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Marketing Departments’ Biggest Mistake? They Don’t Market Themselves

Fortune MPW NextGen 2018Fortune MPW NextGen 2018
Monica Long of Ripple and Dara Treseder of Carbon at Fortune's Most Powerful Women Next Gen Summit. Stuart Isett—Fortune

At some companies, marketing can be seen as a support function, secondary to the parts of the business that drive growth.

But marketers can prove that’s not the case, says Dara Treseder, the new chief marketing officer of Carbon who just left GE for the 3D-printing startup.

“Marketing is not just a support function,” Treseder says, “but is actually a value driver and a growth driver.”

Treseder spoke on a panel of expert marketers at Fortune‘s Most Powerful Women Next Gen Summit on Wednesday in Laguna Niguel, Cali. She was joined by Jenny Campbell, CMO at Tinder; Monica Long, senior vice president for communications and marketing at the cryptocurrency startup Ripple; Emily Silver, vice president and general manager for the brand incubator The Hive at PepsiCo; and moderator Claire Zillman of Fortune.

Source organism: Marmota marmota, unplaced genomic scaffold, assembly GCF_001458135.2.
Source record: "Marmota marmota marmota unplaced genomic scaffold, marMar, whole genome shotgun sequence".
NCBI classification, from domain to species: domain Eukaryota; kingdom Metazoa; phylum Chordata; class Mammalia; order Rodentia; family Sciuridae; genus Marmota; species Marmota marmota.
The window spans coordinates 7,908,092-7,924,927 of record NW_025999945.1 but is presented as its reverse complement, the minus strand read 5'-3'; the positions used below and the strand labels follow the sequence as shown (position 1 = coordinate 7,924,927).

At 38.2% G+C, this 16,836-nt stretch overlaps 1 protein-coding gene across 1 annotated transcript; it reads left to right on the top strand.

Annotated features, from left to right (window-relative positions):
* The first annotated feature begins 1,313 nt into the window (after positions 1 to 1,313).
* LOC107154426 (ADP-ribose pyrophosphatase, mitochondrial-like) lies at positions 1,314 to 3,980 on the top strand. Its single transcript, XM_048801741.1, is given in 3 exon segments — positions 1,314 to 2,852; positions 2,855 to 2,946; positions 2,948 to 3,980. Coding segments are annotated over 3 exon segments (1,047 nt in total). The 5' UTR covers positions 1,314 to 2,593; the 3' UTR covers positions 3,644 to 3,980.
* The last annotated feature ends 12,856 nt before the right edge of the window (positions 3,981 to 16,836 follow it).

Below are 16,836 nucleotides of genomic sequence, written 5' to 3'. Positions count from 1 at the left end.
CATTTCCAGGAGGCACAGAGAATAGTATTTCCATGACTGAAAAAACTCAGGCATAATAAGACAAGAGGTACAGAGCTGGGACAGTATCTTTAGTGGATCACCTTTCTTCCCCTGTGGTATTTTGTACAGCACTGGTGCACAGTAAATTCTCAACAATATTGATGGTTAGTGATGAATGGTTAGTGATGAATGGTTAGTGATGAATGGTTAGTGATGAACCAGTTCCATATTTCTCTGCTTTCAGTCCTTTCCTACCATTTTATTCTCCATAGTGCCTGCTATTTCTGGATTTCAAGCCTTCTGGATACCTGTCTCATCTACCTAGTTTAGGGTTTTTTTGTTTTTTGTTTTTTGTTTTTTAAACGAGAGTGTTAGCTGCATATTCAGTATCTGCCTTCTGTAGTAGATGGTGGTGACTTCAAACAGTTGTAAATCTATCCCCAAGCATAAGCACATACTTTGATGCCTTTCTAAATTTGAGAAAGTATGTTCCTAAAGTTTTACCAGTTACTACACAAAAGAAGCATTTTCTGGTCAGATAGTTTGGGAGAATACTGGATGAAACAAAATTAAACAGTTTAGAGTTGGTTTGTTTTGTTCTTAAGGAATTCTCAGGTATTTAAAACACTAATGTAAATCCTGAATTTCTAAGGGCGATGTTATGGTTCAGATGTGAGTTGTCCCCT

At Tinder, Campbell is immersed in Gen Z, marketing to the 18- to 25-year-old users of the dating app. At PepsiCo, Silver is continuing the brand’s move away from the “shopper mom” buying groceries to a wider view of the company’s customer; and at Ripple, Long is figuring out how to market in a still extremely young space.

“I want to be able to say, for every dollar that came into marketing, what happened as a result of that? What was the impact?” Treseder says.

“This is a mistake marketers make. We actually do not market ourselves. We don’t communicate the impact we’re having. Every time we talk it’s about activity and we really need to change that to impact,” she adds. “Don’t talk about a new website redesign, don’t talk about brand repositioning. Talk about how you’re changing the demographic of the customer.”